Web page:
University, government, and industry speakers will address current weed science issues as well as recommendations for improving herbicide applications. The school will be held at the Eastern Nebraska Research and Extension Center near Mead, starting at 8:30 a.m. and ending at 3.45 p.m.
Is glyphosate-resistant Palmer amaranth a growing challenge? View field demonstrations and hear from experts at the Glyphosate-Resistant Palmer Amaranth Management Field Day Wednesday, July 11 at Carleton.
In many areas fall herbicide applications were delayed due to the late harvest. Applications can still be effective, depending on weeds present, temperature, rate of herbicide and additives used. The article offers recommendations for these late-fall applications and their importance, particularly for control of herbicide-resistant marestail.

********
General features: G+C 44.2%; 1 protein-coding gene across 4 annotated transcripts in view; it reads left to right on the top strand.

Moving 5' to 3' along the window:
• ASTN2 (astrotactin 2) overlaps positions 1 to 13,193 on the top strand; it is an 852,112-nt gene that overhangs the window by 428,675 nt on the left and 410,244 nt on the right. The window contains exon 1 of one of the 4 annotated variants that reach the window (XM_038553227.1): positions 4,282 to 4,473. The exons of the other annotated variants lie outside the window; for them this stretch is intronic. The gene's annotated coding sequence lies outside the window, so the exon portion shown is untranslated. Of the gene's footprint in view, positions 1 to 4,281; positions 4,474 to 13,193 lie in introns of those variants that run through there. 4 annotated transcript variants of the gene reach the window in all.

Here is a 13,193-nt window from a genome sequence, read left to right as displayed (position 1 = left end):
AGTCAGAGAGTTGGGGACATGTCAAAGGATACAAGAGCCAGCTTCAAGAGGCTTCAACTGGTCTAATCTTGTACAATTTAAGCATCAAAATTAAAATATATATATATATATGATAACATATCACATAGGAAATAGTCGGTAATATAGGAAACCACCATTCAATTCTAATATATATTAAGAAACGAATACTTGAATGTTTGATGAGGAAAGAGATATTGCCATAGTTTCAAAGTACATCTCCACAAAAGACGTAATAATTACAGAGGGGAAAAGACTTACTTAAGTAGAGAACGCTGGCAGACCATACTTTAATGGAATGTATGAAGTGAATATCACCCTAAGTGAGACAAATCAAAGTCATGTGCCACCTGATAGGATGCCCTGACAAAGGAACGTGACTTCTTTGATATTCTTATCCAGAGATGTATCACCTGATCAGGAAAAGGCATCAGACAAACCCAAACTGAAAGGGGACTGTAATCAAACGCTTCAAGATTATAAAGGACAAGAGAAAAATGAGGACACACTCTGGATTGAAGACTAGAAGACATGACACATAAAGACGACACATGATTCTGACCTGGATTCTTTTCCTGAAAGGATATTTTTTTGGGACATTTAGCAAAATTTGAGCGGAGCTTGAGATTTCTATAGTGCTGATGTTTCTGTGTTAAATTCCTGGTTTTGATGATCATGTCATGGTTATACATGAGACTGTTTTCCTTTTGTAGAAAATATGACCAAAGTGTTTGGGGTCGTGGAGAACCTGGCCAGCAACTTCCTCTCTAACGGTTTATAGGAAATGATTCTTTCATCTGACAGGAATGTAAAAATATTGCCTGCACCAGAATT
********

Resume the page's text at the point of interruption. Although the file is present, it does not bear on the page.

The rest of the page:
This week growers facing challenges with Palmer amaranth questioned whether it was due to the product, the environment and lack of rain, or a resistant weed. Several factors could be at play, notes a UNL weed scientist, who recommends starting with preemergence herbicides with residual activity to get the best control.
With cold, wet conditions in March, many producers may be facing a smaller than expected window for making their herbicide burndown applications in April. This makes timely applications now even more important to provide for a proper interval before planting this year.
Nine weed species in Nebraska have now evolved resistance to at least one group of herbicides. Six weed species — common ragweed, common waterhemp, marestail, kochia, giant ragweed, and Palmer amaranth — have confirmed resistance to glyphosate. Rotate herbicide sites of action and weed control practice to avoid contributing to this trend.